McConnell ups pressure on White House to get a budget deal
Senate Majority Leader Mitch McConnellAddison (Mitch) Mitchell McConnellAugust recess under threat as yearly spending bills pile up August recess under threat as yearly spending bills pile up McConnell brushes off question about special treatment from Chao MORE (R-Ky.) invited Senate Republican colleagues to a meeting with Treasury Secretary Steven MnuchinSteven Terner MnuchinAugust recess under threat as yearly spending bills pile up August recess under threat as yearly spending bills pile up Senate GOP, White House reschedule government funding meeting MORE and White House chief of staff Mick MulvaneyJohn (Mick) Michael MulvaneyAugust recess under threat as yearly spending bills pile up August recess under threat as yearly spending bills pile up Senate GOP, White House reschedule government funding meeting MORE Wednesday in a renewed attempt to sell the White House on a two-year spending deal.
McConnell brought in Senate Appropriations Committee Chairman Richard ShelbyRichard Craig ShelbyAugust recess under threat as yearly spending bills pile up August recess under threat as yearly spending bills pile up Senate GOP, White House reschedule government funding meeting MORE (R-Ala.) and several appropriations cardinals, the chairmen of powerful subcommittees, to underscore his argument that a two-year deal on spending caps is essential to avoiding big cuts to defense spending at year’s end.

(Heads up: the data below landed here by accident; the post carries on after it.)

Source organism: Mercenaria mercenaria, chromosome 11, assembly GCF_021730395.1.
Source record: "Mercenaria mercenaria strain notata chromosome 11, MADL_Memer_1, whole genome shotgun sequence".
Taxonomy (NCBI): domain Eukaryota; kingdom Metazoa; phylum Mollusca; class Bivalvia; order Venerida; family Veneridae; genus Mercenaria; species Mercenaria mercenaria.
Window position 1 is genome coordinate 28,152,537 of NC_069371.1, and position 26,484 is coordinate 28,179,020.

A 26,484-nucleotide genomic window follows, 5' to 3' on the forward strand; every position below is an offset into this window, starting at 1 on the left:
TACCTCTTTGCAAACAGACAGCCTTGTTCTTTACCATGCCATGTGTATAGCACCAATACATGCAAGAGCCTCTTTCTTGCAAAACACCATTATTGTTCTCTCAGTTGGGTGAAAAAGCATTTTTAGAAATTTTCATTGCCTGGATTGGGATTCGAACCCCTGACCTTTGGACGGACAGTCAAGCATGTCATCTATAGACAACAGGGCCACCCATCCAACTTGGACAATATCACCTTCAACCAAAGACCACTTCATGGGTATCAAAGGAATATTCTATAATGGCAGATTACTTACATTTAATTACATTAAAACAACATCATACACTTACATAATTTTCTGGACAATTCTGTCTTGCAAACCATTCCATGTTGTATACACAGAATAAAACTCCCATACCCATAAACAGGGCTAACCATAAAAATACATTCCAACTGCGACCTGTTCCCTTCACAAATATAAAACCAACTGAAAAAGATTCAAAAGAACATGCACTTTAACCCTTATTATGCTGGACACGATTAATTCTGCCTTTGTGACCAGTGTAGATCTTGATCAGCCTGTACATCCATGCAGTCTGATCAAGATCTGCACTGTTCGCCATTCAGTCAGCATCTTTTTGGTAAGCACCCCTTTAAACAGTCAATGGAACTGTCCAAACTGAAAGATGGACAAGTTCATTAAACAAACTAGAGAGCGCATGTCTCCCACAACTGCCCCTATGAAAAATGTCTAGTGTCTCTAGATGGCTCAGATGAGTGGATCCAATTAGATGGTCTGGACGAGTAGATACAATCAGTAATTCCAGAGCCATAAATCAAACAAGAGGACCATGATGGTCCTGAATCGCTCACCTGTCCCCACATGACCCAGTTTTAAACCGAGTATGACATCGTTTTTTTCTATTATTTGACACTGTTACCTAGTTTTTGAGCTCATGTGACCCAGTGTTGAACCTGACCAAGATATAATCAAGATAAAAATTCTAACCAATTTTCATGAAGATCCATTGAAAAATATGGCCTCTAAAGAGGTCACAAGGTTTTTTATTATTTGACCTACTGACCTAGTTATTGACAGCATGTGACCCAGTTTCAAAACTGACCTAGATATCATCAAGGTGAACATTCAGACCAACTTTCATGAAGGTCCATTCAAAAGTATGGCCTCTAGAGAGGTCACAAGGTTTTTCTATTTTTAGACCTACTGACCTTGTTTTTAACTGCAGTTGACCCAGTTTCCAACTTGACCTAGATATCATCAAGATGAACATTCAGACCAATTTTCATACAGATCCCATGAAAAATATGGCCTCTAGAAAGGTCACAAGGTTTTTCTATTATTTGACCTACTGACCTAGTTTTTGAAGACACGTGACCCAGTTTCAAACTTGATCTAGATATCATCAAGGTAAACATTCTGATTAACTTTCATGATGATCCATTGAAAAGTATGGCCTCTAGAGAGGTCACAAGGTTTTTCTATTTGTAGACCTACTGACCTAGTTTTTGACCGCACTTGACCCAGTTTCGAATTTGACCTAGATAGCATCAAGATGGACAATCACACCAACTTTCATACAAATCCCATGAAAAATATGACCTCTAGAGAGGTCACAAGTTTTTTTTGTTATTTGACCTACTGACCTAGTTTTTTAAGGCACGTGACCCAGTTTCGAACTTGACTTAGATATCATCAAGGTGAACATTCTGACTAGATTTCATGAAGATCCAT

Sens. Roy BluntRoy Dean BluntMcConnell: Senate will hold election security briefing McConnell: Senate will hold election security briefing Proposed bipartisan kidney legislation takes on kidney disease epidemic in America MORE (R-Mo.), chairman of the Labor, Health and Human Services subcommittee, Lisa MurkowskiLisa Ann MurkowskiAugust recess under threat as yearly spending bills pile up August recess under threat as yearly spending bills pile up Overnight Energy: Trump appoints Social Security watchdog to also oversee Interior | Critics question EPA guidance on pipelines | Battle over science roils EPA MORE (R-Alaska), chairwoman of the Interior subcommittee, Lindsey GrahamLindsey Olin GrahamActing DHS chief testifies about situation at border Acting DHS chief testifies about situation at border Senate GOP to vote on Trump’s .5 billion border request next week MORE (R-S.C.), chairman of the State and Foreign Operations subcommittee, Cindy Hyde-Smith (R-Miss.), chairwoman of the Legislative Branch subcommittee, John BoozmanJohn Nichols BoozmanThere is a severe physician shortage and it will only worsen Trump’s pursuit of infrastructure deal hits GOP roadblock Democrats, making a difference is better than making a point MORE (R-Ark.), chairman of the Military Construction subcommittee, and John HoevenJohn Henry HoevenSenators introduce bill to prevent border agency from selling personal data Overnight Energy: Bipartisan Senate group seeks more funding for carbon capture technology | Dems want documents on Interior pick’s lobbying work | Officials push to produce more electric vehicle batteries in US Officials, automakers aim to produce more electric vehicle batteries in US: report MORE (R-N.D.), chairman of the Agriculture subcommittee, also attended the meeting.